China 2015


From Humble Beginnings.

A Pilgrimage.

Heathrow  airport, terminal 2, departures,  I was sitting with my cappuccino trying to get a signal on my phone to tell my wife I had arrived after my 3 hour journey from my home on the West Sussex coast. This was the start of my “trip of a lifetime”. I had been practicing tai chi for fifteen years and was running several classes in the village. This trip came about by the love and unselfish generosity of my wife, Anita . Some 20 years ago she contracted a severe form of arthritis which made a massive difference to our lifestyle as she became an occasional wheelchair user and I her carer . We had been on holiday in the Fuerteventura, a holiday in the sun to help with the constant pain my wife is in.  We had talked about visiting China which we were going to do together in 2008 but prevented by the Beijing Olympics. I had mentioned the trip The Chi Clinic  go on to train with the Masters in Beijing and the Wudang  Mountain.  I thought nothing more of that conversation.

A few days after our return from holiday there was an email from Vicky at the Chi Clinic advertising  the China trip. I mentioned it to my wife and without hesitation she said “book it”. In order to finance it she would forgo her annual therapy trip to the sun. I felt humbled that my wife would, without a second thought, give up her trip for me. With humility and a great deal of gratitude I booked my place on the trip.

Vicky soon came back to me and mentioned that we had to learn the 12 movement health qigong before the trip. So I booked 5 half day seminars with her. Others who would were going on the trip also booked themselves on the seminars. I really enjoyed this new health qigong form. To help with my training I found Master Faye’s demonstration on You Tube so every morning I did my training with her. That, along with the seminars, I found to be a great form of exercise. An excellent exercise regime that I have continued to this day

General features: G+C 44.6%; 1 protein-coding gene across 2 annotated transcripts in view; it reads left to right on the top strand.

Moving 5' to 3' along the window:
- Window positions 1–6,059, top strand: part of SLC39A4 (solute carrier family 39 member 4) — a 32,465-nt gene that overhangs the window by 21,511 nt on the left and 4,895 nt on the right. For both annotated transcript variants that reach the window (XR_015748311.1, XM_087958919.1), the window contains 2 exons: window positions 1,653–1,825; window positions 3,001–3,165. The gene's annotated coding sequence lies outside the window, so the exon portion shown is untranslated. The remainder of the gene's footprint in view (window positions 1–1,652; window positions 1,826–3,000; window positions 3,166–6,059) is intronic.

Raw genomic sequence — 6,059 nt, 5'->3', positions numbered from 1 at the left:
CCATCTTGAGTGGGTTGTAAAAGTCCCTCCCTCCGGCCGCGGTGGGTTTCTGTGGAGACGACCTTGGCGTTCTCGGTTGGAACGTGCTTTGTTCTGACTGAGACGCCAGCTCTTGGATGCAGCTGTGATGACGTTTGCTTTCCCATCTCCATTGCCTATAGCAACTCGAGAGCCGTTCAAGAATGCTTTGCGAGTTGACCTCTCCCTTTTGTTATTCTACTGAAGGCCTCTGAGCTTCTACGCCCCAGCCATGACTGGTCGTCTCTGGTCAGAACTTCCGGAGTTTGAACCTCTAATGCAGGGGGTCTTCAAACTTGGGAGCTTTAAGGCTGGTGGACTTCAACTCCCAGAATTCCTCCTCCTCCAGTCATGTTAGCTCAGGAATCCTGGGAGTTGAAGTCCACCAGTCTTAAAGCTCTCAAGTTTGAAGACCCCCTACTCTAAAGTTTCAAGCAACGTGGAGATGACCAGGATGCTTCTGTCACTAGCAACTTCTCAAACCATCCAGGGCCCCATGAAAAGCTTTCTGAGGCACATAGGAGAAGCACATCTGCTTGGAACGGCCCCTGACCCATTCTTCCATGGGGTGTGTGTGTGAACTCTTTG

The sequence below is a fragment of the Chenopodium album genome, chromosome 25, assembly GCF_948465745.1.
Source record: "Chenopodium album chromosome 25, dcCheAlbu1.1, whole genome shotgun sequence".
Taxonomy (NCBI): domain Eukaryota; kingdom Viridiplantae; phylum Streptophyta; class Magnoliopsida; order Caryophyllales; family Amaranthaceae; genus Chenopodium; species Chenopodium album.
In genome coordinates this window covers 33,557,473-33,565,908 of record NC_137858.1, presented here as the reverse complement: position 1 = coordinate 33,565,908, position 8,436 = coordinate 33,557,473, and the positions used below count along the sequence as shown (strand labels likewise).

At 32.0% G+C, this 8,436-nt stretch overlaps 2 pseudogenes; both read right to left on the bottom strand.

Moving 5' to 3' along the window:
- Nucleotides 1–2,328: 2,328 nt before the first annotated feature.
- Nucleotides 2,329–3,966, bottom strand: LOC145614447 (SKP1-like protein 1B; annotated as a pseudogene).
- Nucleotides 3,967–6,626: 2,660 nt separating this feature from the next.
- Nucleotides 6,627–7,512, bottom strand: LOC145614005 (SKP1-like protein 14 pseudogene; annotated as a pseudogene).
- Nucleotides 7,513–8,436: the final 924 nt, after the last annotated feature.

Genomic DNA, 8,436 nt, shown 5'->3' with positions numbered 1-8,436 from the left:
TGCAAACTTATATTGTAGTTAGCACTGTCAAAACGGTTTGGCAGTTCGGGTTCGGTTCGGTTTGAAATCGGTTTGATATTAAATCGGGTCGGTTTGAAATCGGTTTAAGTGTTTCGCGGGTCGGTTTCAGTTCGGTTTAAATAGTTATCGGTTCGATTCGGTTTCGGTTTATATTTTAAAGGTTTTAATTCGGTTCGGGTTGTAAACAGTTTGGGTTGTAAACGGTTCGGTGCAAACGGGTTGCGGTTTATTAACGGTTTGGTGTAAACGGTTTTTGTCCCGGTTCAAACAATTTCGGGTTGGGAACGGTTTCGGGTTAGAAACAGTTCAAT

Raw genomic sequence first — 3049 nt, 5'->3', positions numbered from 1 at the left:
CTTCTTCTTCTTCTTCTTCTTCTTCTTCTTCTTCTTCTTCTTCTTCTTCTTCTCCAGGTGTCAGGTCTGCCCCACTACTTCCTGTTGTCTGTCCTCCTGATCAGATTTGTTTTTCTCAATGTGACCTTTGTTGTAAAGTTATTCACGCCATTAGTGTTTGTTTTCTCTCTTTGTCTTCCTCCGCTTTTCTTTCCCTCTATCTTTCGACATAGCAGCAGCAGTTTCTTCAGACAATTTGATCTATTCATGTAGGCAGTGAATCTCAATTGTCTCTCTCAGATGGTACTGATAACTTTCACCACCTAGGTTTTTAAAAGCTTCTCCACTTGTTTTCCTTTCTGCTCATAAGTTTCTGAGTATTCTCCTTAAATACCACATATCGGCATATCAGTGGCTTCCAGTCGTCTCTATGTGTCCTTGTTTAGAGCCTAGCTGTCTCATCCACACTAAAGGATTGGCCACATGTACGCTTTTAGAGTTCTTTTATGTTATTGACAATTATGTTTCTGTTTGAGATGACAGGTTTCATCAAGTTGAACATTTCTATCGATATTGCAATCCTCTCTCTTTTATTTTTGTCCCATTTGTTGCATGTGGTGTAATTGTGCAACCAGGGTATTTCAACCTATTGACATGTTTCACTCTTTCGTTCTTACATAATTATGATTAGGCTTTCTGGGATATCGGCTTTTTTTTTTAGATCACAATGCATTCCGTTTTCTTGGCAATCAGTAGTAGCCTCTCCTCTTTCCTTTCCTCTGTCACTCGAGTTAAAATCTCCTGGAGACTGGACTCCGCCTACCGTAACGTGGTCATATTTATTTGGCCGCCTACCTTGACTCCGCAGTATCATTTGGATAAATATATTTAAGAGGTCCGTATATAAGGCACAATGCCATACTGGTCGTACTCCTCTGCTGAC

About six weeks before departure it was mentioned that we would be doing some kind of demonstration or competition. I was a bit apprehensive as I had never competed before but as they say “the more you give the more you receive”. I wanted to get as much as I could from the trip so I asked Vicky if I could be part of the 24 form team and the 8 Treasures team. I confess I hadn’ t practiced the 8 Treasures in a standing position, for over a year and the Chi Clinic Team were Gold Medallists. So once again I looked to Master Faye and You Tube for help. Before the trip I only practiced once with the team both the 24 form and the 8 Treasures.  A big ask for the competition.

As I drank my cappuccino others from the group started to arrive at the departures lounge.  We introduced ourselves and booked our luggage through. This was the start of our pilgrimage.

Some 11 hours later we arrived at Beijing International.  As we came out of arrivals Master Faye was waiting for us. This was quite surreal for me. I had attended an afternoon seminar with Master Faye in Cheam a year before but my only other contact was through You Tube. To me to be in the presence of and to be trained by Master Faye was, in football terms, like being a Sunday league player being trained by the England coach. Master Faye introduced us to Lily who was going to assist her with the tour of Beijing.


We were taken to our Beijing  Hotel where I was billeted with Fernando, a young Argentinean who spoke very little English and I spoke no Spanish but we became good friends over the next two weeks. We settled into our hotel had our evening meal, which was like a banquet, and settled down for the night.

The following day was the beginning of something that will be etched on my mind forever. After an early breakfast, 6.30am, we boarded the coach and was taken to a cemetery. This was the start of our Tai Chi pilgrimage.  Here we met Grand Master Professor Li and his wife, the parents of Master Faye.  We were taken to a magnificent looking grave. It was that of Grand Master Li Tian Ji, founder of the Yang Style 24 Short Form. The most universal form of Tai Chi and the form I had been practicing for 15 years. Li Tian Ji was the uncle of Professor Li and the great uncle of Master Faye. Li Tian Ji was born in 1915 and headed the committee that created the 24 form in 1956. This was the purpose of our visit, to discover our tai chi roots. There was a spiritual realisation that I was in the presence of Tai Chi royalty.  Over the next few days we would witness the impact the Li family had on this art.